Check out the website at http://sctngov.com/ASDefault.
Sullivan County Mayor Richard Venable met earlier this week with three representatives of a group of community members interested in volunteering at the recently reopened facility.
“I’m asking their advice,” Venable said Friday. “I said, ‘You’re passionate about this. What do you think should be done?’ They suggested we need a committee set up. We had already started setting up a committee, and now we will be including some of these volunteers. Volunteer leaders, we hope, who will be able to help us with oversight.”
After Venable’s meeting with the three, about two dozen people attended two committee meetings of Sullivan County commissioners to express concerns, ask questions and offer to help out at the shelter. One person told commissioners that cleaning animal holding areas is key to making the shelter resistant to outbreaks of disease and suggested a new, stronger type of cleaner be used. She said its proper use would prevent far more diseases than covered by the cleaner currently in use.
Another expressed a desire to see the county channel as much of the volunteer help being offered as possible to good use and soon.
A third asked that the volunteers and the public be given an easy way to “inventory” the animals available at the shelter.
Talking with the Times News on Friday, Venable said he and other county officials working to get the shelter back on its feet are delighted by the amount of interest shown by the current and would-be volunteers — and he thinks many of their concerns are already being addressed or will be soon.
The shelter was closed temporarily in early January so county workers and volunteers already involved could clean the facility and begin improvements to its infrastructure. New computers, a new telephone system, an aggressive pest-control effort and removal of old and installation of new cabinets and other furnishings were completed during the closure. Animal holding areas also were cleaned. No animals were removed during the process. The timing of the work coincided with the county resuming sole control of the shelter after dissolving its 7-year-old partnership with PETworks, formerly known as SBK Animal Control. The Sullivan County Commission voted to end that partnership (with the cities of Kingsport and Bluff City — and with the city of Bristol, Tenn., participating on a pay-per-animal contract basis) as of Dec. 31.
“We agreed to take over the shelter on January 1, and from that point on, it’s been a work in progress. Not just with the animals, but with the physical facility. If you think we were starting at zero on January 1, we weren’t. We started at 10 below. And now we’ve devoted three or four people full time just to get the facility as clean as we could get it to make sure the operation continued. We were closed down for a couple of weeks, but we’re adopting animals and taking animals in. Last week we took in 19 dogs from Bristol. We’re still operating a shelter while trying to rebuild it. It’s like fixing an engine while it’s still running. That’s the best analogy I can give.”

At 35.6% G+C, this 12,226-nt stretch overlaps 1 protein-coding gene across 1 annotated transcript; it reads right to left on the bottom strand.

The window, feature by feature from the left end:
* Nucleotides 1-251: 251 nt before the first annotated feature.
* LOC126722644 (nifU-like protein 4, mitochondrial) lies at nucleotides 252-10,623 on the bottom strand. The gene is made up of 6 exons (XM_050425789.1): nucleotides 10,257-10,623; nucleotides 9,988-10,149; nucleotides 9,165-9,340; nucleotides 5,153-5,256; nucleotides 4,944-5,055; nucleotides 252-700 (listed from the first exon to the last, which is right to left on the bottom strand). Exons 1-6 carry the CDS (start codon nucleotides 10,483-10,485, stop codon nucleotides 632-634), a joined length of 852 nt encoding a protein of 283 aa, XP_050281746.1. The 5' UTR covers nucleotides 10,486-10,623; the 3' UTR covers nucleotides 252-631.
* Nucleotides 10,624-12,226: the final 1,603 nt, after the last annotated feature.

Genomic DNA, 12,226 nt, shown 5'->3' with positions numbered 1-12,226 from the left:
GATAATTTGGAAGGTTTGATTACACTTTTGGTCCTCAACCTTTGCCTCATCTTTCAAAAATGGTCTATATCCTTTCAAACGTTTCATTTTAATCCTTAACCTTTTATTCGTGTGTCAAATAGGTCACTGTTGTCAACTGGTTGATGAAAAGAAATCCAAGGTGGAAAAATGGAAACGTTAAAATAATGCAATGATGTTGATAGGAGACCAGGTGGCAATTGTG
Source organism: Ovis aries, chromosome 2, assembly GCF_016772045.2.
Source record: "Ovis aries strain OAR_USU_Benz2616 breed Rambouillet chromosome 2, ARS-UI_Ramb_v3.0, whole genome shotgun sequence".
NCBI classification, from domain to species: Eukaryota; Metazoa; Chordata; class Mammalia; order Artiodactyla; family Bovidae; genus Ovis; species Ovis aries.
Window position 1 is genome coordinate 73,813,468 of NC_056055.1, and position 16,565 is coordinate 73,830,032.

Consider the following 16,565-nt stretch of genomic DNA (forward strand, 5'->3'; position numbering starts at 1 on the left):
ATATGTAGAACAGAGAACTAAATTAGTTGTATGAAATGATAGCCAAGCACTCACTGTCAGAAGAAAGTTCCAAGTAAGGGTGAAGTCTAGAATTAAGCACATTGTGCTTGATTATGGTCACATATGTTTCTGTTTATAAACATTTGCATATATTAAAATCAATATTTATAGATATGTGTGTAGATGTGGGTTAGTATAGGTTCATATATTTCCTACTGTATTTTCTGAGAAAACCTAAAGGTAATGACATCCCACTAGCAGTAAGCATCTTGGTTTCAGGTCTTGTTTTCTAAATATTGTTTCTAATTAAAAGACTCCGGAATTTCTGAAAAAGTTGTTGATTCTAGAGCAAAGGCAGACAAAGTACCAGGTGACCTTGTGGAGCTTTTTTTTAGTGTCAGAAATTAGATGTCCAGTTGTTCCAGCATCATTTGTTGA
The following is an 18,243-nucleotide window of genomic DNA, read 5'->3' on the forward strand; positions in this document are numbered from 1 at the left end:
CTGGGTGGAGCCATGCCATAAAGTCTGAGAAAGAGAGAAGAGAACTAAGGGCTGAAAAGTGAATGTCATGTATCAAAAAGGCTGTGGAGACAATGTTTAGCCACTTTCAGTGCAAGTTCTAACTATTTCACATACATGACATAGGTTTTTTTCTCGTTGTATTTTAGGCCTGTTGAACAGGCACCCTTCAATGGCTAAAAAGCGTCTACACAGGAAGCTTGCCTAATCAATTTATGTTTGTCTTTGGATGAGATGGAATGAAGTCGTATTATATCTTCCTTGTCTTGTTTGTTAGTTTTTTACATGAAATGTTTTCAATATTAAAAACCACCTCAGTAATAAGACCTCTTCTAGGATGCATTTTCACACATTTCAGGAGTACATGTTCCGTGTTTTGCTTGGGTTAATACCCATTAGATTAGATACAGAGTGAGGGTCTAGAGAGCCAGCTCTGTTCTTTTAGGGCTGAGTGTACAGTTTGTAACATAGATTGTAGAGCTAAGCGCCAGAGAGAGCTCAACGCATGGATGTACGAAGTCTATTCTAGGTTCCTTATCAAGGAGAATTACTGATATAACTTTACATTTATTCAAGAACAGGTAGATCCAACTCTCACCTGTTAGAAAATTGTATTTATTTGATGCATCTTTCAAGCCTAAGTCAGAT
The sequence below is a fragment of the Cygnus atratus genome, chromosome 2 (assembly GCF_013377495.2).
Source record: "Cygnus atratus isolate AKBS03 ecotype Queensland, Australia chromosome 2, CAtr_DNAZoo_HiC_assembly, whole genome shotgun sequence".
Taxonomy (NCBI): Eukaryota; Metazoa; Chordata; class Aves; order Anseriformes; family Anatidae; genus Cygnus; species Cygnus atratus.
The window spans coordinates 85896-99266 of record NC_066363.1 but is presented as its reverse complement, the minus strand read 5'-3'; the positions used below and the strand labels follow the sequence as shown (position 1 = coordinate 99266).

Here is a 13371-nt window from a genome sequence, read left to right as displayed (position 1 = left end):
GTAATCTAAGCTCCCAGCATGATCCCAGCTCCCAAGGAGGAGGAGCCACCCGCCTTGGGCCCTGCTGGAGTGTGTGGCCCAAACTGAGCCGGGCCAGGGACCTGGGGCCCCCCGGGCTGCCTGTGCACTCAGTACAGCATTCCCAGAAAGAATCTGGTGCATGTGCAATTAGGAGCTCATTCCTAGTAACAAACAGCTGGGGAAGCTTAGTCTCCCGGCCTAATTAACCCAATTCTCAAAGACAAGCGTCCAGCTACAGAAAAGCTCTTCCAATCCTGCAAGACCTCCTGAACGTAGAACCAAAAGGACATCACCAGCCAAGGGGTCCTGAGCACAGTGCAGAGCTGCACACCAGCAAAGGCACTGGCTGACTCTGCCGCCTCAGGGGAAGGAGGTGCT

Although the shelter had been operating through December 31 as part of SBK/PETworks, the switch to county operation meant it had to be licensed anew by the state as a “new” shelter. That meant a visit from state inspectors.
“The state inspector came in and inspected our facility and checked that our protocols and procedures were correct,” Venable said. “And we’ve been approved. We’ve met all the state requirements. We’ve contracted with various veterinarians in the county, people who have experience at this shelter.”
Venable said he expects to see an increase in the facility’s space within the next couple of weeks with the installation of a couple of modular units typically used to provide extra classroom space to crowded schools. Those will offer a new front office and reception area for the animal shelter as well as other uses to lessen the interaction between animals screened and those not screened for disease.
As for the type of cleaner being used, another county employee who is working on the shelter’s rehabilitation told the Times News the stronger disinfectant the volunteer suggested to commissioners has already been ordered.
And the public “inventory”?
Venable said the new website should help the public, county workers and volunteers keep track of how many dogs and cats are at the shelter.
“We’re all learning and we’re learning from volunteers and the state,” Venable said.